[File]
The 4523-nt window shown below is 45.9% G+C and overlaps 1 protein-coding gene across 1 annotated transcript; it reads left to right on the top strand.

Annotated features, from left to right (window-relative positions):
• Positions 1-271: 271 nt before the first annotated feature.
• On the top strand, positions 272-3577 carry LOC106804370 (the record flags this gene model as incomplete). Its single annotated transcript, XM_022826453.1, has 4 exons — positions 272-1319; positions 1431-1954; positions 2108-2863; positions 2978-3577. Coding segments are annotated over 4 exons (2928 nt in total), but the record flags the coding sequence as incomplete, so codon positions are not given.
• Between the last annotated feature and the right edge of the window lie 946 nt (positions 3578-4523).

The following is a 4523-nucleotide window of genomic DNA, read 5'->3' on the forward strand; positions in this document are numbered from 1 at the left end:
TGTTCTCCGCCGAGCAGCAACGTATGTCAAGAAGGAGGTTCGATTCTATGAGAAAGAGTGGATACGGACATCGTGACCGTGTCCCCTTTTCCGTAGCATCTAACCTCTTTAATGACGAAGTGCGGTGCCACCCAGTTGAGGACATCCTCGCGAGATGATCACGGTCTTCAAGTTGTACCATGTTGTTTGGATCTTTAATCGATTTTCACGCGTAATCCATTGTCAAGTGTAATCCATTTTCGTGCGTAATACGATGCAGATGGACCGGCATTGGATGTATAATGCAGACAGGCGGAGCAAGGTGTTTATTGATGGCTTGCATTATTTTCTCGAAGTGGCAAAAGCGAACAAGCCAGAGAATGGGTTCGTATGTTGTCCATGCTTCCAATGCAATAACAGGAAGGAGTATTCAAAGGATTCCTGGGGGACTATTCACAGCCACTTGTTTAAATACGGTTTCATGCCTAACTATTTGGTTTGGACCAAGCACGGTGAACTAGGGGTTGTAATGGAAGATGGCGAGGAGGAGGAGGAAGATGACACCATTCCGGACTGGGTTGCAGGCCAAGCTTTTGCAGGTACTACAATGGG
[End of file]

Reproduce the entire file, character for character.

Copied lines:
The 4523-nt window shown below is 45.9% G+C and overlaps 1 protein-coding gene across 1 annotated transcript; it reads left to right on the top strand.

Annotated features, from left to right (window-relative positions):
• Positions 1-271: 271 nt before the first annotated feature.
• On the top strand, positions 272-3577 carry LOC106804370 (the record flags this gene model as incomplete). Its single annotated transcript, XM_022826453.1, has 4 exons — positions 272-1319; positions 1431-1954; positions 2108-2863; positions 2978-3577. Coding segments are annotated over 4 exons (2928 nt in total), but the record flags the coding sequence as incomplete, so codon positions are not given.
• Between the last annotated feature and the right edge of the window lie 946 nt (positions 3578-4523).

The following is a 4523-nucleotide window of genomic DNA, read 5'->3' on the forward strand; positions in this document are numbered from 1 at the left end:
TGTTCTCCGCCGAGCAGCAACGTATGTCAAGAAGGAGGTTCGATTCTATGAGAAAGAGTGGATACGGACATCGTGACCGTGTCCCCTTTTCCGTAGCATCTAACCTCTTTAATGACGAAGTGCGGTGCCACCCAGTTGAGGACATCCTCGCGAGATGATCACGGTCTTCAAGTTGTACCATGTTGTTTGGATCTTTAATCGATTTTCACGCGTAATCCATTGTCAAGTGTAATCCATTTTCGTGCGTAATACGATGCAGATGGACCGGCATTGGATGTATAATGCAGACAGGCGGAGCAAGGTGTTTATTGATGGCTTGCATTATTTTCTCGAAGTGGCAAAAGCGAACAAGCCAGAGAATGGGTTCGTATGTTGTCCATGCTTCCAATGCAATAACAGGAAGGAGTATTCAAAGGATTCCTGGGGGACTATTCACAGCCACTTGTTTAAATACGGTTTCATGCCTAACTATTTGGTTTGGACCAAGCACGGTGAACTAGGGGTTGTAATGGAAGATGGCGAGGAGGAGGAGGAAGATGACACCATTCCGGACTGGGTTGCAGGCCAAGCTTTTGCAGGTACTACAATGGG